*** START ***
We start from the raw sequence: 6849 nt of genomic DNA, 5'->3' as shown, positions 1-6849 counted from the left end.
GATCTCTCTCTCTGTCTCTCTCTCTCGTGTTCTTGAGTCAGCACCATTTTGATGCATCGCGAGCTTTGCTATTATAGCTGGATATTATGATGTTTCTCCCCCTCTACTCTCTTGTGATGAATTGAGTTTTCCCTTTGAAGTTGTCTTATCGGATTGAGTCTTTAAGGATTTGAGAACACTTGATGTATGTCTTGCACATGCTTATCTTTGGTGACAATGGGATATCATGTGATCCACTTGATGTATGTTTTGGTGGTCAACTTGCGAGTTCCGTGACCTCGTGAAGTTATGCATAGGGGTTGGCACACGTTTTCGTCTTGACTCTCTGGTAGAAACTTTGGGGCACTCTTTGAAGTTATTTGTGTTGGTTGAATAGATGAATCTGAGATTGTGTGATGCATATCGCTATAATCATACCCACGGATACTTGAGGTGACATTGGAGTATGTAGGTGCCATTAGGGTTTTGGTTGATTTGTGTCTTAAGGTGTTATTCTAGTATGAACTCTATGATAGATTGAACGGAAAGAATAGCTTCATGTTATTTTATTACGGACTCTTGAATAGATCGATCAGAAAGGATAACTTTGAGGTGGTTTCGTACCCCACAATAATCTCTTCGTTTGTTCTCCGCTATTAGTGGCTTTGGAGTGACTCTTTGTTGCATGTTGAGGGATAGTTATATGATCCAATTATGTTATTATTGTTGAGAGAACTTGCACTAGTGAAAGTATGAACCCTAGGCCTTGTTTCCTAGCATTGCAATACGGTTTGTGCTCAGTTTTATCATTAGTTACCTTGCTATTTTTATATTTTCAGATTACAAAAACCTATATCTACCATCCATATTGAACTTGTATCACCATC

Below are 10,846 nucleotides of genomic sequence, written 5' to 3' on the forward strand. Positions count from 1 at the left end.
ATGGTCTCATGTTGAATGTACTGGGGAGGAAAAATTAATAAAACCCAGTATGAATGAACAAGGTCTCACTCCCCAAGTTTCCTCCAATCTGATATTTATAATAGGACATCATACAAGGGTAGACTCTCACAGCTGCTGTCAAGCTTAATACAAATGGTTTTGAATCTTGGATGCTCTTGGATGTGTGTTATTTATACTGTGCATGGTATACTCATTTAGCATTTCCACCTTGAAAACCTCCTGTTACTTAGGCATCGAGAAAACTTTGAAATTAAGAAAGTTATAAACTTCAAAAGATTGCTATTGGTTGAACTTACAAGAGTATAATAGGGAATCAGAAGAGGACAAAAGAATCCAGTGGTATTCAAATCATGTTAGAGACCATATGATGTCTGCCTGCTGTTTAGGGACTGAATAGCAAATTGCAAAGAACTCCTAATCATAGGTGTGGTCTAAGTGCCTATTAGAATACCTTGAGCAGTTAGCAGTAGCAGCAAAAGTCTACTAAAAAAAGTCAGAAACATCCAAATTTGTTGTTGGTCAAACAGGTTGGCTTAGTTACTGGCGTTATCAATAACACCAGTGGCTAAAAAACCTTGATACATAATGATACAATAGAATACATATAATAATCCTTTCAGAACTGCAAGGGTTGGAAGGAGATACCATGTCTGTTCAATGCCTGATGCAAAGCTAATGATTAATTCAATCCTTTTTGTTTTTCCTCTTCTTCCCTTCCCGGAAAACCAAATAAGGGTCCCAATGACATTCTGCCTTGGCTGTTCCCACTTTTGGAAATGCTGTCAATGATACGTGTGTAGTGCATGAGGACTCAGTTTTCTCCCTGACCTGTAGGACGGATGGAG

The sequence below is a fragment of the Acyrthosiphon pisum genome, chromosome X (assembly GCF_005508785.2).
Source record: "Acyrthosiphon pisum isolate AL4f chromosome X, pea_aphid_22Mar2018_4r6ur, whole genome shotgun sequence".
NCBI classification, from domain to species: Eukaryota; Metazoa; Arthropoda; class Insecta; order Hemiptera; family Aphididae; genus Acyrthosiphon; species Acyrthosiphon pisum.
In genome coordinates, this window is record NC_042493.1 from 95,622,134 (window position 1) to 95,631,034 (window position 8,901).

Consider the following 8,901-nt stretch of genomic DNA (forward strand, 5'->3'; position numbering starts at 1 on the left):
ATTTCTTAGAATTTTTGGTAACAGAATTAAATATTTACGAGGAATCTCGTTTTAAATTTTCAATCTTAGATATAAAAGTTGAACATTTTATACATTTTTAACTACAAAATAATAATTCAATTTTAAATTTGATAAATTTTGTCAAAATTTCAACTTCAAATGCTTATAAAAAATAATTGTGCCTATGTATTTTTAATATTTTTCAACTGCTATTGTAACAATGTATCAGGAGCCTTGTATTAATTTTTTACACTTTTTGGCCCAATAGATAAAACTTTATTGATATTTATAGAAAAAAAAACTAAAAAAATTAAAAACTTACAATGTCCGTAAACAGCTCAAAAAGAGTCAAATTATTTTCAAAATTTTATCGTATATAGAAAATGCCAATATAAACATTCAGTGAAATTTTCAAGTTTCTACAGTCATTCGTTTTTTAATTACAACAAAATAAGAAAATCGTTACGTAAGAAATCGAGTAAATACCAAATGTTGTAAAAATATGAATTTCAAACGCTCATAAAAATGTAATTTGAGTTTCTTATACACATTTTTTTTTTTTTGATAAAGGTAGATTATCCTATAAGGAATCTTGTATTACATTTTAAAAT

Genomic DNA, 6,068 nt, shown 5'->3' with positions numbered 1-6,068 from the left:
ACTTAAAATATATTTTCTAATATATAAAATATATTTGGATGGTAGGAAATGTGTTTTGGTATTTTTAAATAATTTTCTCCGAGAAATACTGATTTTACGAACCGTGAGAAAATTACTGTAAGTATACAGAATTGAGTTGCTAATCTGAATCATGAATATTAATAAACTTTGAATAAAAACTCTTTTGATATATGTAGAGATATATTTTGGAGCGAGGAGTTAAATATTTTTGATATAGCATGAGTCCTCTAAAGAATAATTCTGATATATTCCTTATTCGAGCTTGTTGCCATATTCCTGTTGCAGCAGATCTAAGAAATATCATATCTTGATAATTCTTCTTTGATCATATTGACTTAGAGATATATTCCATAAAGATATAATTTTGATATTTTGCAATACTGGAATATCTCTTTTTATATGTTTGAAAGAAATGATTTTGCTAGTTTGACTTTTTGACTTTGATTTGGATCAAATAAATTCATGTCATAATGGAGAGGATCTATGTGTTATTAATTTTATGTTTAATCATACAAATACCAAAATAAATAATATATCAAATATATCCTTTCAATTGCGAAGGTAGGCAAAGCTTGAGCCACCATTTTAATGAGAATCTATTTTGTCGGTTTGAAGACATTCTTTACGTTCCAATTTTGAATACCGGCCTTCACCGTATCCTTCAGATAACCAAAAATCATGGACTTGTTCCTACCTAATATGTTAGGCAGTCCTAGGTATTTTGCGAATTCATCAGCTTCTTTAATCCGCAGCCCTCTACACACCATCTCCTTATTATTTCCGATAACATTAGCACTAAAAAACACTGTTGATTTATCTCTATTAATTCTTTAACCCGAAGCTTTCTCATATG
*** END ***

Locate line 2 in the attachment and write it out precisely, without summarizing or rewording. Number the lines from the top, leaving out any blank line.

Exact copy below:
GATCTCTCTCTCTGTCTCTCTCTCTCGTGTTCTTGAGTCAGCACCATTTTGATGCATCGCGAGCTTTGCTATTATAGCTGGATATTATGATGTTTCTCCCCCTCTACTCTCTTGTGATGAATTGAGTTTTCCCTTTGAAGTTGTCTTATCGGATTGAGTCTTTAAGGATTTGAGAACACTTGATGTATGTCTTGCACATGCTTATCTTTGGTGACAATGGGATATCATGTGATCCACTTGATGTATGTTTTGGTGGTCAACTTGCGAGTTCCGTGACCTCGTGAAGTTATGCATAGGGGTTGGCACACGTTTTCGTCTTGACTCTCTGGTAGAAACTTTGGGGCACTCTTTGAAGTTATTTGTGTTGGTTGAATAGATGAATCTGAGATTGTGTGATGCATATCGCTATAATCATACCCACGGATACTTGAGGTGACATTGGAGTATGTAGGTGCCATTAGGGTTTTGGTTGATTTGTGTCTTAAGGTGTTATTCTAGTATGAACTCTATGATAGATTGAACGGAAAGAATAGCTTCATGTTATTTTATTACGGACTCTTGAATAGATCGATCAGAAAGGATAACTTTGAGGTGGTTTCGTACCCCACAATAATCTCTTCGTTTGTTCTCCGCTATTAGTGGCTTTGGAGTGACTCTTTGTTGCATGTTGAGGGATAGTTATATGATCCAATTATGTTATTATTGTTGAGAGAACTTGCACTAGTGAAAGTATGAACCCTAGGCCTTGTTTCCTAGCATTGCAATACGGTTTGTGCTCAGTTTTATCATTAGTTACCTTGCTATTTTTATATTTTCAGATTACAAAAACCTATATCTACCATCCATATTGAACTTGTATCACCATC